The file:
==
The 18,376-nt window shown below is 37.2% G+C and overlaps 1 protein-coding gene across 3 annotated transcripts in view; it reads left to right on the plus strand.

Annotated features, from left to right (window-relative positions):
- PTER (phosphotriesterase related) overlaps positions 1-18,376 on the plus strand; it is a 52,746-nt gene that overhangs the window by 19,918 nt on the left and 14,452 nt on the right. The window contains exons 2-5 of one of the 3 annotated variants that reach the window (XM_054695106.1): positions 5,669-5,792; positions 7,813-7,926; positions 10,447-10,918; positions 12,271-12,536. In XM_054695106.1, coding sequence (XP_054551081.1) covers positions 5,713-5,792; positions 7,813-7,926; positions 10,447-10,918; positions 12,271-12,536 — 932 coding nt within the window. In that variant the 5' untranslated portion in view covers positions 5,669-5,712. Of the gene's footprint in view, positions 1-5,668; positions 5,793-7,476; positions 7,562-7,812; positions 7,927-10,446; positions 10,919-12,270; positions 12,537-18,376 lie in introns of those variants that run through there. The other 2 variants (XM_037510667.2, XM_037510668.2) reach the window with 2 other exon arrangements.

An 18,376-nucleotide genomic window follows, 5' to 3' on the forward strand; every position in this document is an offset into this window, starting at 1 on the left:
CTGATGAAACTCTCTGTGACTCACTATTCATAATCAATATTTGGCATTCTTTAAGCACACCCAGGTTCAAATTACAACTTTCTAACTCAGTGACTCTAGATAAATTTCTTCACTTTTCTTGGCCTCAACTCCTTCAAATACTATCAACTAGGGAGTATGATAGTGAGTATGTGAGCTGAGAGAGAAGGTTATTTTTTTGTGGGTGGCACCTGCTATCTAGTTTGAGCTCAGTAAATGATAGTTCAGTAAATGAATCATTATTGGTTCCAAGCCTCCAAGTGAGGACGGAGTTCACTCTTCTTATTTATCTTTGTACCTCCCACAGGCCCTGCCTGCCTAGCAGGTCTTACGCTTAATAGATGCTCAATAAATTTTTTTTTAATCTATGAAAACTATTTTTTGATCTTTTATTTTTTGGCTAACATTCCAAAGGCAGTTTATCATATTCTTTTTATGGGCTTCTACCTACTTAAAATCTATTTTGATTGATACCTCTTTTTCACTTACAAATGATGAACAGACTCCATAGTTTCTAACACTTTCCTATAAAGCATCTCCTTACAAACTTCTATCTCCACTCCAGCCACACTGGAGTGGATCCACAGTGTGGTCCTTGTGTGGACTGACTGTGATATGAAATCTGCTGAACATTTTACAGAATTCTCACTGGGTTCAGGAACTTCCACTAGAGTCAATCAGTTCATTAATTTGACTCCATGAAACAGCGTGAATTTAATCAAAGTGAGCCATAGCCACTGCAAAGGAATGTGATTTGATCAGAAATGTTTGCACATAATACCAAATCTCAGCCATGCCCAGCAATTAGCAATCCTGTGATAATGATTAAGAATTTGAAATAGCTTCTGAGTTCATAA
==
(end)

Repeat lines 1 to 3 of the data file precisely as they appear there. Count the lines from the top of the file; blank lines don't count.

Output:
The 18,376-nt window shown below is 37.2% G+C and overlaps 1 protein-coding gene across 3 annotated transcripts in view; it reads left to right on the plus strand.

Annotated features, from left to right (window-relative positions):
- PTER (phosphotriesterase related) overlaps positions 1-18,376 on the plus strand; it is a 52,746-nt gene that overhangs the window by 19,918 nt on the left and 14,452 nt on the right. The window contains exons 2-5 of one of the 3 annotated variants that reach the window (XM_054695106.1): positions 5,669-5,792; positions 7,813-7,926; positions 10,447-10,918; positions 12,271-12,536. In XM_054695106.1, coding sequence (XP_054551081.1) covers positions 5,713-5,792; positions 7,813-7,926; positions 10,447-10,918; positions 12,271-12,536 — 932 coding nt within the window. In that variant the 5' untranslated portion in view covers positions 5,669-5,712. Of the gene's footprint in view, positions 1-5,668; positions 5,793-7,476; positions 7,562-7,812; positions 7,927-10,446; positions 10,919-12,270; positions 12,537-18,376 lie in introns of those variants that run through there. The other 2 variants (XM_037510667.2, XM_037510668.2) reach the window with 2 other exon arrangements.